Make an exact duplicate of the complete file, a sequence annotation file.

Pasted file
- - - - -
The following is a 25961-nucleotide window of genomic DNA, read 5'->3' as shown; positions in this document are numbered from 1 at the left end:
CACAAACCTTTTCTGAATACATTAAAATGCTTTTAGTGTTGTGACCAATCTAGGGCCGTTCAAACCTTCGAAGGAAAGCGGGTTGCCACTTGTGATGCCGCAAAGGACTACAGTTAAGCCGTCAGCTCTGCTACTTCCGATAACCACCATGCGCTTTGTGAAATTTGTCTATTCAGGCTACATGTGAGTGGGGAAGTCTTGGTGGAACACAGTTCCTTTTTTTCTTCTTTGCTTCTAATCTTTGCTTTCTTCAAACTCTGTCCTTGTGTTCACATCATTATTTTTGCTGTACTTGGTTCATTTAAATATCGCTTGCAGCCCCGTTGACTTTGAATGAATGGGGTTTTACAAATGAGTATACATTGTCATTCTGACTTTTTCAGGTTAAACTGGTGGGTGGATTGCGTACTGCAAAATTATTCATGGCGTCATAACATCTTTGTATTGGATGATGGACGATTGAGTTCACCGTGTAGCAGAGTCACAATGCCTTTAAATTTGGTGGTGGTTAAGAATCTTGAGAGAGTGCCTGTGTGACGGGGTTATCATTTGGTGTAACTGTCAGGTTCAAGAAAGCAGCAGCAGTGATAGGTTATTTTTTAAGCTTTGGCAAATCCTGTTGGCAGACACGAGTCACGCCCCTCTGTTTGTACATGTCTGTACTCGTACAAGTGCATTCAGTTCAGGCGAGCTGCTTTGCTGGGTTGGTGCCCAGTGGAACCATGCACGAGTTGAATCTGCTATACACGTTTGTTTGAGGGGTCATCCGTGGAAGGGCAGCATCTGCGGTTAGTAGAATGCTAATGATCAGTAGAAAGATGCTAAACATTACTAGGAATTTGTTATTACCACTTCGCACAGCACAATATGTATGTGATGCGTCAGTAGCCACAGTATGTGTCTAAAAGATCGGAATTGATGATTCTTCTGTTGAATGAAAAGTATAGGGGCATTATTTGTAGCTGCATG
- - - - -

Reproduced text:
The following is a 25961-nucleotide window of genomic DNA, read 5'->3' as shown; positions in this document are numbered from 1 at the left end:
CACAAACCTTTTCTGAATACATTAAAATGCTTTTAGTGTTGTGACCAATCTAGGGCCGTTCAAACCTTCGAAGGAAAGCGGGTTGCCACTTGTGATGCCGCAAAGGACTACAGTTAAGCCGTCAGCTCTGCTACTTCCGATAACCACCATGCGCTTTGTGAAATTTGTCTATTCAGGCTACATGTGAGTGGGGAAGTCTTGGTGGAACACAGTTCCTTTTTTTCTTCTTTGCTTCTAATCTTTGCTTTCTTCAAACTCTGTCCTTGTGTTCACATCATTATTTTTGCTGTACTTGGTTCATTTAAATATCGCTTGCAGCCCCGTTGACTTTGAATGAATGGGGTTTTACAAATGAGTATACATTGTCATTCTGACTTTTTCAGGTTAAACTGGTGGGTGGATTGCGTACTGCAAAATTATTCATGGCGTCATAACATCTTTGTATTGGATGATGGACGATTGAGTTCACCGTGTAGCAGAGTCACAATGCCTTTAAATTTGGTGGTGGTTAAGAATCTTGAGAGAGTGCCTGTGTGACGGGGTTATCATTTGGTGTAACTGTCAGGTTCAAGAAAGCAGCAGCAGTGATAGGTTATTTTTTAAGCTTTGGCAAATCCTGTTGGCAGACACGAGTCACGCCCCTCTGTTTGTACATGTCTGTACTCGTACAAGTGCATTCAGTTCAGGCGAGCTGCTTTGCTGGGTTGGTGCCCAGTGGAACCATGCACGAGTTGAATCTGCTATACACGTTTGTTTGAGGGGTCATCCGTGGAAGGGCAGCATCTGCGGTTAGTAGAATGCTAATGATCAGTAGAAAGATGCTAAACATTACTAGGAATTTGTTATTACCACTTCGCACAGCACAATATGTATGTGATGCGTCAGTAGCCACAGTATGTGTCTAAAAGATCGGAATTGATGATTCTTCTGTTGAATGAAAAGTATAGGGGCATTATTTGTAGCTGCATG